Shark nets will be replaced by drones and smart drumlines to protect swimmers at the beach.

At last night’s Council meeting (Tuesday, 27 April) Liberal Councillor Kylie Ferguson successfully moved an amendment to discontinue support for shark nets on the Northern Beaches and instead consider alternative technologies.

The amendment overturned Council’s proposed response to the NSW Department of Primary Industries (DPI) which are the agency responsible for the shark management strategy. The initial response from Council had proposed to support the continued use of shark nets. Cr Ferguson’s amendment was supported by speeches from the public gallery.

Malin Frick

Malin Frick

According to Malin Frick from Sea Shepherd, almost 90 percent of the animals caught in nets last year were non-target species such as dolphins and turtles.

“Shark nets don’t go headland to headland. Sharks can swim over, under and around the nets. They are a false sense of security. Last year in NSW a total of 480 animals were caught in the nets. Of these, 430 were non-target animals that includes endangered species,” said Ms Frick.

Former world champion surfer Layne Beachley gave an impassioned plea for Councillors to remove shark nets from the Northern Beaches.

Layne Beachley

Layne Beachley

“I strongly oppose the use of shark nets on all beaches, they are archaic technology, indiscriminate killers of helpless, vulnerable and endangered marine life. They have proven to be entirely deficient in protection. The majority of sharks and marine life for that matter have been caught on the beach side on their way out to sea, posing no threat to ocean lovers.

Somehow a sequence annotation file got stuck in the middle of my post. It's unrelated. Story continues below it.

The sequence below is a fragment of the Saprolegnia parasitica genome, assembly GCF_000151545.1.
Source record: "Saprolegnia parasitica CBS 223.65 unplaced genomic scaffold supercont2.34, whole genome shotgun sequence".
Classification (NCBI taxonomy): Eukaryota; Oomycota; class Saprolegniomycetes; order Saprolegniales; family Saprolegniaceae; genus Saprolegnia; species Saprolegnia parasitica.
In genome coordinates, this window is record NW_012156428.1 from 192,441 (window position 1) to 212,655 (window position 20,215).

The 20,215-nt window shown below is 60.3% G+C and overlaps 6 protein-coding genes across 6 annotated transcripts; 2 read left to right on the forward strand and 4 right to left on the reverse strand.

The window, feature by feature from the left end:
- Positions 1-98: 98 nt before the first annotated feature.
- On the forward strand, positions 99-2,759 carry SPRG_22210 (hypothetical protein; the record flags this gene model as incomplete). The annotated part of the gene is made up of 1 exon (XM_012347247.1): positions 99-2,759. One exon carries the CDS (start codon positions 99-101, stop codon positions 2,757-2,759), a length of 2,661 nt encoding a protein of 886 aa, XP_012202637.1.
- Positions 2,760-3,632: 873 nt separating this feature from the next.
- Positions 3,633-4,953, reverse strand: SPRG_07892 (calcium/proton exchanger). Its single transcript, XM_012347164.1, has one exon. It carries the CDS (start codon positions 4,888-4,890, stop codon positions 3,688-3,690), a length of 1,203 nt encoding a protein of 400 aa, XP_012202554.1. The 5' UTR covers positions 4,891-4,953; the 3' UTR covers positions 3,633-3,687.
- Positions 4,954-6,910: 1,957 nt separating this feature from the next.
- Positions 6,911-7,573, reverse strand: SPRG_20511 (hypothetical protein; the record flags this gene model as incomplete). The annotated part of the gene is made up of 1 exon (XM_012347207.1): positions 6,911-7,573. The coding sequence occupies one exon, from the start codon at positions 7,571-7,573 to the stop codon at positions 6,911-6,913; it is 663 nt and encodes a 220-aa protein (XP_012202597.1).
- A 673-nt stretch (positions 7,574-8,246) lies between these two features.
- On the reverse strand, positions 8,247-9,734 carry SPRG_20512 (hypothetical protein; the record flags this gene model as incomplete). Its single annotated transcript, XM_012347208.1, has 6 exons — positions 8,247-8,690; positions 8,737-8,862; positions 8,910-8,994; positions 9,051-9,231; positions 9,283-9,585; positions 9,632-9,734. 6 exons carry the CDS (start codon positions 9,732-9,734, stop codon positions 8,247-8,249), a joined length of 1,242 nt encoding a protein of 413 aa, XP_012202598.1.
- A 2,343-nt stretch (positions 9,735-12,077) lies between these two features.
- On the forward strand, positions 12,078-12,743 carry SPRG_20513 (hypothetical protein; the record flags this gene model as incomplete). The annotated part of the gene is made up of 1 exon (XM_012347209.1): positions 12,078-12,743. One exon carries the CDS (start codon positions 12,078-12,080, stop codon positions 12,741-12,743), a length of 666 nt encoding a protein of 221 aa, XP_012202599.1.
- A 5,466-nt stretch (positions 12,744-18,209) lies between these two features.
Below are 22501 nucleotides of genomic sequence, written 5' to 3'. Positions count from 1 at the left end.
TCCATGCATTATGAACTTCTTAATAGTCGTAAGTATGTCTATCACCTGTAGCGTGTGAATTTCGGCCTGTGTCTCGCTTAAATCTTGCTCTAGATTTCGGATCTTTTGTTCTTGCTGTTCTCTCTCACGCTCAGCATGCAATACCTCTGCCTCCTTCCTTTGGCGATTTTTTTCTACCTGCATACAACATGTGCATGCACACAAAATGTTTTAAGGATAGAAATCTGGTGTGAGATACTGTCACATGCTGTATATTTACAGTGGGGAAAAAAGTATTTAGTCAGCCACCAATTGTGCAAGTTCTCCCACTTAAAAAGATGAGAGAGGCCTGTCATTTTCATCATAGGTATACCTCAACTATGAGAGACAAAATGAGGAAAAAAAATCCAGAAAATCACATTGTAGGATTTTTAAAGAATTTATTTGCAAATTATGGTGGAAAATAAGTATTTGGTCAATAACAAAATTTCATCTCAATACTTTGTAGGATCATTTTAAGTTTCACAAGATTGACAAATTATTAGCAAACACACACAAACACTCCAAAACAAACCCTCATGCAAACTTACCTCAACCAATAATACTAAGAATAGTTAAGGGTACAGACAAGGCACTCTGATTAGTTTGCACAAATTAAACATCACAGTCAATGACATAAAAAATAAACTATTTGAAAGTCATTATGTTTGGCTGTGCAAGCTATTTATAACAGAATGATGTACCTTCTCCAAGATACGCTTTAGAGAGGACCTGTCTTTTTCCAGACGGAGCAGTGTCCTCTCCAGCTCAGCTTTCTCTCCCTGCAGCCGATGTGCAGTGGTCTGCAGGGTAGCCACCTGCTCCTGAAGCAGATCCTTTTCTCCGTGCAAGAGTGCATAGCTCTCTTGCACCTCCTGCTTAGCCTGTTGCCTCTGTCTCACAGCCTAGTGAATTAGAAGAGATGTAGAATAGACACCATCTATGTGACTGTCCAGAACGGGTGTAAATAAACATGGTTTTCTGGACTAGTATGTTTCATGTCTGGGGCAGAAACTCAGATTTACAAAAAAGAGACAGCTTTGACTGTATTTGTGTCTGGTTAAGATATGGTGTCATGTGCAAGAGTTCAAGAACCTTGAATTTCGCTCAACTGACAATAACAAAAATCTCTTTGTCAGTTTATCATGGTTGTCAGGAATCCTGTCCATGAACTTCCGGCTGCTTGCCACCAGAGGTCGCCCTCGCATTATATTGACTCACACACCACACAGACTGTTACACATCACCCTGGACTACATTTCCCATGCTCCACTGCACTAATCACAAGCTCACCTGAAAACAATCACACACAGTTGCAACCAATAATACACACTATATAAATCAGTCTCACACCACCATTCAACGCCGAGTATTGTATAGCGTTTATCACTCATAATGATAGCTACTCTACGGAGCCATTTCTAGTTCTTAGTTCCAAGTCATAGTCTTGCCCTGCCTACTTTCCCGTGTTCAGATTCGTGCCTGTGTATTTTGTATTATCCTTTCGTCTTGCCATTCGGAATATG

“The 2017 senate enquiry found these nets do not make any impact on human safety, they negatively impact marine ecosystem and provide beachgoers with a false sense of security. Nets act as a form of chumming, a buffet of dead animals. They kill marine life and attract bigger predators to feed on their carcasses.

“I’m yet to encounter a shark let alone feel threatened by one. We have a much greater chance of dying from a bee sting than a shark attack yet we don’t go out culling bees. That’s perhaps because we understand the importance of the role they play,” said Ms Beachley.

Kylie Ferguson

Kylie Ferguson

Cr Ferguson said that shark nets were an outdated technology, having been in use for almost a century. She was granted an extension of time to speak as she detailed the pros and cons of alternatives to nets and described the cost to marine life.

“There was a study of shark nets from September 2016 to April 2020. 2,399 animals were caught. Only 171 were sharks. Total animals killed 1,320, over 55 percent of the total catch.

“In 2020 the Humane Society polled 1,225 Northern Beaches residents and found that 70 percent of residents support removing shark nets due to their harm to marine wildlife. 80 percent would like to see more drone surveillance and 73 percent support replacing shark nets with smart drumlines. So councillors lets join Randwick, Waverly, Wollongong and hopefully Newcastle tonight to hopefully get rid of shark nets and protecting our marine wildlife. They are dying, it’s a tragedy,” said Cr Ferguson.

Councillors Candy Bingham, David Walton and Ian White spoke in favour of Cr Ferguson’s amendment, which was then passed by an unanimous vote. The report will now be sent to DPI saying shark nets are ‘not supported’ and ‘low preference’. Smart drumlines and drones will be noted as the preferred options of shark management instead.

Ocean Guardian, a Northern Beaches business based at Warriewood, has been working on a beach-based version of its shark repellent technology, which has been successfully trialled in South Africa.

Living Ocean recently produced a video (below) that showed a pod of dolphins at Palm Beach steering whales away from shark nets at the beach.

Images: Envato, DPI
Video: Living Ocean